If enacted, the proposal will basically allow the EPA and ACE to control any stream, pond, or even puddle that they determine "has a physical, chemical or biological connection" to any larger body of water, which includes even privately-owned water sources.
One of the biggest impacts of the guidance will be to reverse previous Supreme Court decisions that have established the proper constitutional limits on the scope of federal government regulatory authority over not only water, but other natural resources.
By undoing these decisions, the EPA and ACE will essentially be giving themselves a free pass to arbitrarily develop and establish their own rules, and they will be able to do so without proper congressional approval.
"Under this new guidance, a bureaucrat at the EPA will be able to dictate radical new rules," said US Congressman Paul Gosar (R-AZ). "This is just another example of the Environmental Protection Agency's attempt to circumvent Congress and develop rules and regulations that far exceed the authority granted to the agency under existing public law."
The EPA and ACE, of course, claim that expanded jurisdiction is needed to protect water from pollution and other contaminants. But given how the EPA has already given pollution exemptions to companies like Monsanto in the past, as well as allowed millions of gallons of toxic COREXIT to be dumped into the Gulf of Mexico during the BP disaster, it is clear that protecting water is not necessarily the EPA's primary agenda. Instead, the draft actually takes more control away from individual citizens, and gives it to corrupt bureaucrats -- all in the name of protecting water quality and promoting public health.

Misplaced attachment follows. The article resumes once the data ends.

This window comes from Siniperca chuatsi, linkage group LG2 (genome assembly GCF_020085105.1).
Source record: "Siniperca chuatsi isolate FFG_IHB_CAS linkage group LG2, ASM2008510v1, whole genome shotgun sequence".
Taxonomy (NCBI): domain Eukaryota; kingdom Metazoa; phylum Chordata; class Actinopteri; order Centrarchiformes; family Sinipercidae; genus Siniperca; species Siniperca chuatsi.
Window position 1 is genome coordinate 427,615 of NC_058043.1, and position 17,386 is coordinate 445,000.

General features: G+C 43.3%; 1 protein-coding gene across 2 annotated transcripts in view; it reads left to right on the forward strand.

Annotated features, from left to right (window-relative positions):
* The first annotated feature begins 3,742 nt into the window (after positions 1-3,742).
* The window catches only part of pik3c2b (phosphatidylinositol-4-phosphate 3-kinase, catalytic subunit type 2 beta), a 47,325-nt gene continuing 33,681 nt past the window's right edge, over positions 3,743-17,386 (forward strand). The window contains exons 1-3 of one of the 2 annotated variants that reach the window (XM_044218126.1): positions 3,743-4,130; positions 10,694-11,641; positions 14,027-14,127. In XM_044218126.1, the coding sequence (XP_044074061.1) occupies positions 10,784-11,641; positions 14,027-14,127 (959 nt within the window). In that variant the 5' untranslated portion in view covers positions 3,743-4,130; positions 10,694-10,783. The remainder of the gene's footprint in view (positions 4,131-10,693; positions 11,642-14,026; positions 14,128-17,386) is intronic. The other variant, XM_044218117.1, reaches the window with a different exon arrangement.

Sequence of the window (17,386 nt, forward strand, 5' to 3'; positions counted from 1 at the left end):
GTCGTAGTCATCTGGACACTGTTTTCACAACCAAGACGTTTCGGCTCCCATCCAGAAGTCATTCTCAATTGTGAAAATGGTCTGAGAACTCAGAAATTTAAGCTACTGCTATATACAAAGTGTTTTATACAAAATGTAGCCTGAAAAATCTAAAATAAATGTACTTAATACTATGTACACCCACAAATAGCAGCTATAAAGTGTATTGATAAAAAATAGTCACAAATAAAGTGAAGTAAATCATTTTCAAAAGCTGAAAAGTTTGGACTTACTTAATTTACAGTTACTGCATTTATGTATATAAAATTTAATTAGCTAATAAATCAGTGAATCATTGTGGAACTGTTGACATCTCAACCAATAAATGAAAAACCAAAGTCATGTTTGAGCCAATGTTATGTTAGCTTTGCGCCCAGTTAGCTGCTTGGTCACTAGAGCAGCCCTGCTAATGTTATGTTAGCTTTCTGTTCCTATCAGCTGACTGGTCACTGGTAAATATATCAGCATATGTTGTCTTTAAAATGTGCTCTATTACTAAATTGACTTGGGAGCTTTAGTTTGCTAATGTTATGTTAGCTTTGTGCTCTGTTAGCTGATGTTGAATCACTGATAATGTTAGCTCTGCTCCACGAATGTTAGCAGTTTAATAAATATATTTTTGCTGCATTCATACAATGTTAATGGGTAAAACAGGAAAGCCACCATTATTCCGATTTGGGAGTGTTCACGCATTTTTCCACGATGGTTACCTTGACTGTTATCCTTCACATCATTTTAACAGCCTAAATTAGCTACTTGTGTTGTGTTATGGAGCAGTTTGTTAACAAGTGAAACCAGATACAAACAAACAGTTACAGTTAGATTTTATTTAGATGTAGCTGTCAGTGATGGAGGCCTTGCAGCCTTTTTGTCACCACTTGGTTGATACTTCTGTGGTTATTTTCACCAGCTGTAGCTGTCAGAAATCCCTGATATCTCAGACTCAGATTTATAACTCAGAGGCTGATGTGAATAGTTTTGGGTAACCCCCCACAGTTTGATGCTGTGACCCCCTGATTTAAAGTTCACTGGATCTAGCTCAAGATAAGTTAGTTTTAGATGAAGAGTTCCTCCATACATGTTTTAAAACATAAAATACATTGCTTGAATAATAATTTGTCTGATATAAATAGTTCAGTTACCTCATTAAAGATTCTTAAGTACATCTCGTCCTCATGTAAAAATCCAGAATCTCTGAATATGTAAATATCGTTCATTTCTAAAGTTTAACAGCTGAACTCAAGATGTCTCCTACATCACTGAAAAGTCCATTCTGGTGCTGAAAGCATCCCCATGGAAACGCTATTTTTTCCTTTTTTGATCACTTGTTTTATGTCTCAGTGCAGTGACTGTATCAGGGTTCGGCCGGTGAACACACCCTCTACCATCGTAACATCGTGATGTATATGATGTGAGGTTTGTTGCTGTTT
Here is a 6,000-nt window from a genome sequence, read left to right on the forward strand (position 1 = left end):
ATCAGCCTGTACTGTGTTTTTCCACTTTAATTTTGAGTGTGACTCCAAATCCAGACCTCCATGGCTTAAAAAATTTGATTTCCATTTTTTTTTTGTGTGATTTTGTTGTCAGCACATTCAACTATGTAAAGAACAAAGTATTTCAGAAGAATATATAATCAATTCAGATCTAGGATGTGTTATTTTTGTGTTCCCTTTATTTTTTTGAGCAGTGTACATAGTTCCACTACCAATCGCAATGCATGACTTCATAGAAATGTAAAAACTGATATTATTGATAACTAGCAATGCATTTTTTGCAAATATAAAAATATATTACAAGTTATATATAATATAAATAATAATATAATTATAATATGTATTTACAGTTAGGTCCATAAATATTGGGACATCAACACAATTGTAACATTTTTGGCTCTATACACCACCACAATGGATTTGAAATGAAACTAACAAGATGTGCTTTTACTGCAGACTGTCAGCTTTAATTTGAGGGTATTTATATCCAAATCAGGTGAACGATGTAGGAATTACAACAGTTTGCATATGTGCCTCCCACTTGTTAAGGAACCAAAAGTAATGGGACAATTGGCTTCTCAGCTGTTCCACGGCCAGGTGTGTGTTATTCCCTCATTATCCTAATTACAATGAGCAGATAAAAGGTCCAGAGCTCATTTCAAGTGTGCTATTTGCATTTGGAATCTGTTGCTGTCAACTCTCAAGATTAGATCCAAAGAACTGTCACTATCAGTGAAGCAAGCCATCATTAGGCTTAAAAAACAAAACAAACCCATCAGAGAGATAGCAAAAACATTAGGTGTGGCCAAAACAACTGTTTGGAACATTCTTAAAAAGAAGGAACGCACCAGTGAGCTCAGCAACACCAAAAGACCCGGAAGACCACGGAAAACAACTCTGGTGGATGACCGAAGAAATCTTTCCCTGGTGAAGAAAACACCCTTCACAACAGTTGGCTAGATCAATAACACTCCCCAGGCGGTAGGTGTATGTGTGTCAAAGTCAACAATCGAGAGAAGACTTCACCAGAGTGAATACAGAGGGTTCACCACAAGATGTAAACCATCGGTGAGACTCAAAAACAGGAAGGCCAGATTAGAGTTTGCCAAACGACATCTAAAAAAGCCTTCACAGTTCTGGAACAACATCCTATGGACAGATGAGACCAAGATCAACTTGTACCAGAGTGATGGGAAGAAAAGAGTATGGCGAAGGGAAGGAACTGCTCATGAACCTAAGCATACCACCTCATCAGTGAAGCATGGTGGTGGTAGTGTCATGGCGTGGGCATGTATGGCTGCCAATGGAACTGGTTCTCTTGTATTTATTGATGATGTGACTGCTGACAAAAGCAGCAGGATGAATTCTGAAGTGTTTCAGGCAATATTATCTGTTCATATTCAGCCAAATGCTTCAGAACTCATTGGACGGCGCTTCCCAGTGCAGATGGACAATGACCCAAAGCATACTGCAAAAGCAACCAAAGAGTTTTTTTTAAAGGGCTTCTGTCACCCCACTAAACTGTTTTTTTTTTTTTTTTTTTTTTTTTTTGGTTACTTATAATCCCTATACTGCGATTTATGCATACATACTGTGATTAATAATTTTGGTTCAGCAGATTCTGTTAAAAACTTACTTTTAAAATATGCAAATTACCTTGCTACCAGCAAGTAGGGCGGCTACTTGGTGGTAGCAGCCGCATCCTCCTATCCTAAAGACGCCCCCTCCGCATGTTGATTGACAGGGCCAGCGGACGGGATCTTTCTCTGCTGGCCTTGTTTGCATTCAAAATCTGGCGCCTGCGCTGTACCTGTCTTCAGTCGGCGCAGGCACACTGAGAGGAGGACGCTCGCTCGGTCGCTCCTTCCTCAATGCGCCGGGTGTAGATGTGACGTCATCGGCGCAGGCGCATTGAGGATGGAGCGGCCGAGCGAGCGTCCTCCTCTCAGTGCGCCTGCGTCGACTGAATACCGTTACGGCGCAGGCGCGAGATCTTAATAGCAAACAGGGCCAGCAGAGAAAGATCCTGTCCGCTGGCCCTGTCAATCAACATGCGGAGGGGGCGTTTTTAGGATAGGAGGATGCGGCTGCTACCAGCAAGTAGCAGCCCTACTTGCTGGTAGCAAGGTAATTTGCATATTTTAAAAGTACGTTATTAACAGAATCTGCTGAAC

"Through vague definitions and broad interpretations laid out in this draft guidance, EPA and the Corps have once again shown little regard for the practical implications of their actions or Congress' intentions under the CWA," said Ashley Lyon, Deputy Environmental Counsel for the National Cattlemen's Beef Association. "Despite a letter from 170 members of Congress opposing the guidance, EPA and the Corps have crowned themselves kings of every drop of water in the country - except maybe a backyard swimming pool."
The agencies are accepting public comment on the proposal for 60 days:
You can also read the entire proposal for yourself here:
Sources for this story include: